What is the Application Process for Social Security Disability and SSI?
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Answers to questions about SSD and SSI disability
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Social Security Disability Status
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Social Security Disability, SSI Disability - Terms, Definitions, Concepts
The SSI Award Letter from Social Security
How to prove you are disabled
and win disability benefits
If an individual is approved for Supplemental Security Income (SSI) disability benefits, they will receive an award letter. Unlike title 2 Social Security disability benefits, title 16 SSI disability benefits are almost entirely handled by the local Social Security office.
What do we mean by this? When a person is approved for Social Security Disability, they can be placed into pay status relatively quickly without the need for additional hands-on development at the Social Security office where the claim was filed.
With SSI disability, this is not the case at all. All SSI award notices are received by approved claimants only after a final interview--the end-line interview--has been held with a SSI claims representative in a local Security Security field office.
Non-medical requirements and SSI
The purpose of this interview is to determine whether or not the claimant meets the non-medical requirements of the SSI program. If it is determined that they do not meet the non-medical requirements (for what is basically a need-based program), the SSI claim will be denied regardless of the fact that the claimant has been determined to have a medical disability.
What are the non-medical eligibility requirements for SSI? SSI requires claimants to meet certain income and resource limits to be eligible for monthly disability benefits. If a claimant is entitled to both SSI and Social Security disability, their Social Security disability benefit amount counts toward the SSI income limit. Consequently, many disability claimants who are concurrently entitled--entitled in both the SSD and SSI programs--are only able to actually receive SSI disability benefits during the Social Security disability five month waiting period.
Social Security claims representatives also use the end line interview to discuss living arrangements since a beneficiaryís household composition and ability to pay their share of the household expenses can determine their monthly SSI disability benefit amount.
The end line interview provides all the necessary information for the award letter. However, prior to this final interview, Social Security only knows that an individual medically meets the Social Security Administration's disability requirements (since their claim has been processed by a disability examiner at DDS, or disability determination services).
Is it ever the case that a person filing for SSI is found to be disabled by a disability examiner and then still denied because they do not meet the non-medical income or asset/resource requirements? It does sometimes happen, and it is for this reason that the Social Security Administration cannot send out an SSI award letter until the end-line interview is completed.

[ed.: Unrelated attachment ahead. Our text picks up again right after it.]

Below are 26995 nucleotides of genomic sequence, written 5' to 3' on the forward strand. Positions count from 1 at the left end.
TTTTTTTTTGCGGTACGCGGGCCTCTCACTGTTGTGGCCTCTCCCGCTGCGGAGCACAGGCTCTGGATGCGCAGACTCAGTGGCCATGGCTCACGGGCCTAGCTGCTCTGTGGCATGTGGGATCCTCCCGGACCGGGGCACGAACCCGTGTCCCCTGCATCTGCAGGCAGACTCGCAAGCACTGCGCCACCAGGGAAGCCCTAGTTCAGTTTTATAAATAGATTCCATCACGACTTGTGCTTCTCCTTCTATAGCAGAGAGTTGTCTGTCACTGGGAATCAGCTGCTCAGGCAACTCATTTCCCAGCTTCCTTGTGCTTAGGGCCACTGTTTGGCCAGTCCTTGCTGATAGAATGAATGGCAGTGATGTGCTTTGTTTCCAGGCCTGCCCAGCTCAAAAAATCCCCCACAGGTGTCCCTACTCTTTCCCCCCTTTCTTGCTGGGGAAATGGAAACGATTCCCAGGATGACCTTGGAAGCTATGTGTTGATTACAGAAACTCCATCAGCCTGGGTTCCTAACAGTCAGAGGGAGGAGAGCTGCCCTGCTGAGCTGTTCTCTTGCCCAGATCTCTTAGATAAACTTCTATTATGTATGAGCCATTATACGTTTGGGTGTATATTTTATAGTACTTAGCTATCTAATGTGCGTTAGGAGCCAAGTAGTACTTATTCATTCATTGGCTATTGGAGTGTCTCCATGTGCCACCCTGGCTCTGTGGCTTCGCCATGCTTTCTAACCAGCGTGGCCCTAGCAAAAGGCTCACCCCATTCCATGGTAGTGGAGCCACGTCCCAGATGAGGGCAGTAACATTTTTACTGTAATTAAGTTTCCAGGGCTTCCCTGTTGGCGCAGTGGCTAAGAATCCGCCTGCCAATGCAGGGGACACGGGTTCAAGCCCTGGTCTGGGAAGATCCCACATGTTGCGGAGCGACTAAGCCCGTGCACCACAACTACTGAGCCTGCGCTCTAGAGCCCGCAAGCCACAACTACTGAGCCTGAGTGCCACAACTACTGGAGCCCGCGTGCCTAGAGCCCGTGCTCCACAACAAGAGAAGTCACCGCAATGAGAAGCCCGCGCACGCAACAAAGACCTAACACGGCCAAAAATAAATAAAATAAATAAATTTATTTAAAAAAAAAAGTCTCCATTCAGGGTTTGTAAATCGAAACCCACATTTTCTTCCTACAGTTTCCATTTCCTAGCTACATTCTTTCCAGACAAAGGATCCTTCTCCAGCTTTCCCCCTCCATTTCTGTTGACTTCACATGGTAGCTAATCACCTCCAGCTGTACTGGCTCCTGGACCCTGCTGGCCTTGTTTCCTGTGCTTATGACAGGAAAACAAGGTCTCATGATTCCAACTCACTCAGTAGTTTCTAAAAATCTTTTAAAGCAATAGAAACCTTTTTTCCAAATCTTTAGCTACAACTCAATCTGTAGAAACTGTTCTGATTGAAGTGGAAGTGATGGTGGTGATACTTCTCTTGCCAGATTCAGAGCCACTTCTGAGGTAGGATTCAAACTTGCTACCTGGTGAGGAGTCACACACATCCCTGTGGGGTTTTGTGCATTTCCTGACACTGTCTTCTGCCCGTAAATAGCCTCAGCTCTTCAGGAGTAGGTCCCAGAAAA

Information contained in the SSI Award Letter
A SSI award letter generally gives an approximate date that the beneficiary will receive their first monthly check. It also gives the amount of their disability benefits. Generally, SSI disability beneficiaries receive their SSI disability benefits in thirty to ninety days after they receive their award letter.
Unfortunately, most SSI award letters do not contain information about SSI disability back pay benefits. This is because back payment amounts are determined by manual computations after the end line interview.
Once an individualís back payment amount is determined, they will receive another informational letter that will give the amount of their SSI benefit back payment, how it will be paid out, and when to expect their first installment. Unless the back payment is small, SSI beneficiaries will not receive their SSI back pay benefits in one lump sum.
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Individual Questions and Answers
SSD and SSI are Federal Programs
The title II Social Security Disability and title 16 SSI Disability programs operate under federal guidelines and, therefore, the program requirements--medical and non-medical--apply to all states:
Alabama, Alaska, Arizona, Arkansas, California, Colorado, Connecticut, Delaware, Florida, Georgia, Hawaii, Idaho, Indiana, Illinois, Iowa, Kansas, Kentucky, Louisiana, Maine, Maryland, Massachusetts, Michigan, Minnesota, Mississippi, Missouri, Montana, Nebraska, Nevada, New Hampshire, New Jersey, New Mexico, New York, North Carolina, North Dakota, Ohio, Oklahoma, Oregon, Pennsylvania, Rhode Island, South Carolina, South Dakota, Tennessee, Texas, Utah, Vermont, Virginia, Washington, West Virginia, Wisconsin, Wyoming
Recent approval and denial statistics for various states can be viewed here:
Social Security Disability, SSI Approval and Denial Statistics by state
Special Section: Disability Lawyers and unnecessary claim denials